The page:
'11 Lynskey Cooper CX, '00 Hillbrick Steel Racing (Total Rebuild '10), '09 Electra Townie Original 21D
Thanks for the link Nuttz, even tho' the GMaps satellite imagery shows a T junction. New happy snaps of the area please Google.
I'd be doing the full vehicular move there. Look back in plenty of time, indicate and move to the right lane for the turn. Hold your lane and flow into the traffic stream on Mirrabooka then reassess. You have to be assertive about the look and signal. Smokeboxers are like dogs, they can sense any uncertainty. 95ish% are fairly decent and will do the right thing but it's always wise to be thinking of escape routes if you hapen to encounter one of the remainder.
EDIT: As usual, shoulda just +1'd Il Padrones post...
London Boy 29/12/2011
Unusual traffic situations are pretty much the main reason why "ride big" and "take the lane" are common mantras for safe vehicular cycling. You have to send clear signals about what you are trying to do, and MB is right - of all the failures to pay attention etc, sensing "they are confused and uncertain about what they are doing" is something that a lot of drivers are very good at. If you are humble, then they won't chop you up, but a longterm solution is simply telegraph your intentions early.
I take the right lane on Victoria Road in Parramatta (Sydney) at one of the biggest, busiest intersections in the area, and I sprint my guts out while I hog that lane despite the possible dangers from obviously being "in the way". I have to turn right about 300m down the road, and there is no WAY I'm going to try and merge. It's just crazy that it's the safer option, but there you go.
Image from NearMap below...
The southbound lanes merge just off the bottom of the picture. Personally, I'd stay in the RH lane the whole way around the roundabout and merge with the left as per the road rules as the lanes become one. One advantage is that you will be bloody obvious to cars when you are merging from the RH lane.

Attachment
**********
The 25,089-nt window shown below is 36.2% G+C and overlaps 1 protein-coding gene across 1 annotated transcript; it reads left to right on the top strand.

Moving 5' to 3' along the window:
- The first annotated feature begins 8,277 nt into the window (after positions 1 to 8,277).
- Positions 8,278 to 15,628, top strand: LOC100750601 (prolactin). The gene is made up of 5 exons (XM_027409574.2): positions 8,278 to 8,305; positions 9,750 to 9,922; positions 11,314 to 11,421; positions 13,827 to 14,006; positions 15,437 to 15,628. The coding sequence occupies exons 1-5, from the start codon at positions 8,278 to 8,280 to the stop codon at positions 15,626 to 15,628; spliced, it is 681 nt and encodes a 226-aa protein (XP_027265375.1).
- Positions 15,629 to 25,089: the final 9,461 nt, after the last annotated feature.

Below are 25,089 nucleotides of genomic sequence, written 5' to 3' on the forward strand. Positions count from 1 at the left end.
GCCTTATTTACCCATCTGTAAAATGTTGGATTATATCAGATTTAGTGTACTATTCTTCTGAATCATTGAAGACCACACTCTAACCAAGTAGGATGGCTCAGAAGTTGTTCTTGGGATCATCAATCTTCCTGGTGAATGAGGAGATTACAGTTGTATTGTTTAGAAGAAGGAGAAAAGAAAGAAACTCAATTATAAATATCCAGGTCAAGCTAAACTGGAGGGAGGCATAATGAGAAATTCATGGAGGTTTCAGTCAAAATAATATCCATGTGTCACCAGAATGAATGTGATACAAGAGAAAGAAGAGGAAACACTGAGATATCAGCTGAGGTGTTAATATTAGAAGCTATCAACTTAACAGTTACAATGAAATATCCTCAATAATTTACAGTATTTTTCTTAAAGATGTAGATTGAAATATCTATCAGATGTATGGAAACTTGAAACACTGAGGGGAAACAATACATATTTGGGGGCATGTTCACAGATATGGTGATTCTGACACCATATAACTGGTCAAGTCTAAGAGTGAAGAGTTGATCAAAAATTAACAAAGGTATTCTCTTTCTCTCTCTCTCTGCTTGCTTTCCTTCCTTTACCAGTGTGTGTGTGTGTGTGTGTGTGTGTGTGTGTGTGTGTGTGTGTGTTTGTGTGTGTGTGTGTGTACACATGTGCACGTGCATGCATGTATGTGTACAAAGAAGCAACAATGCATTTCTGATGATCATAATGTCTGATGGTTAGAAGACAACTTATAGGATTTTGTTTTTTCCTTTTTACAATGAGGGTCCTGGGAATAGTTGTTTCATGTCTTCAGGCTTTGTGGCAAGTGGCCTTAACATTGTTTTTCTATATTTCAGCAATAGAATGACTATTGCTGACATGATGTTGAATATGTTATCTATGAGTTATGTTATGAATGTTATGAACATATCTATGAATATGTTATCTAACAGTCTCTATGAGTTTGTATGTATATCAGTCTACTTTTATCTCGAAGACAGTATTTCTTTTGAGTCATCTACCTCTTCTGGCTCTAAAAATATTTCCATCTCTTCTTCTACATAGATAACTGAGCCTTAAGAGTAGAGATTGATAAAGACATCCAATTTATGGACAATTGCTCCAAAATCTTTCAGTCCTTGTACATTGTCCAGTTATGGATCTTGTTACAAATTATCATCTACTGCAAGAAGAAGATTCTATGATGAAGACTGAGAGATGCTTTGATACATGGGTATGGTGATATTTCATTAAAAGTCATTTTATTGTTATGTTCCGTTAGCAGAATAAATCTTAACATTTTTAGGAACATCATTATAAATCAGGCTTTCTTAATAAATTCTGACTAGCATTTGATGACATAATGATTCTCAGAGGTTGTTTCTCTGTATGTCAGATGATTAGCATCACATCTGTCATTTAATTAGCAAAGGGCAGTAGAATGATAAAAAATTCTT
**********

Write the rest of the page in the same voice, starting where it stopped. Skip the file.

I have a couple of spots on my commute where roads merge and the lane layout causes me to end up in the RH lane, and even when I am about to turn right most motorists seem very reluctant to overtake to the left of a cyclist (when both bike and car are in separate marked lanes, so it is perfectly legal). They all seem to want to give way and let me change to the LH lane. You could take advantage of this easier merge (I certainly do).
Nice snap maestro, I will handle it the same way as i do in a car and stay in the right lane till it merges and then move over left, much easier now i have the look behind over both shoulders and signaling down pat and I have built up the peripheral vision to the point where i am confident with my surrounds.
Looking at that photo of the redesigned intersection, as it now is a three-entry roundabout the situation is much easier. Your entry road is single lane so you will need to claim the lane but will be quite OK moving into the left lane as you transit the roundabout. You would then of course need to merge when the road later reverts to single lane, but this should not present too much grief. It seems there is a bike lane or sealed shoulder from the merge point onwards anyway.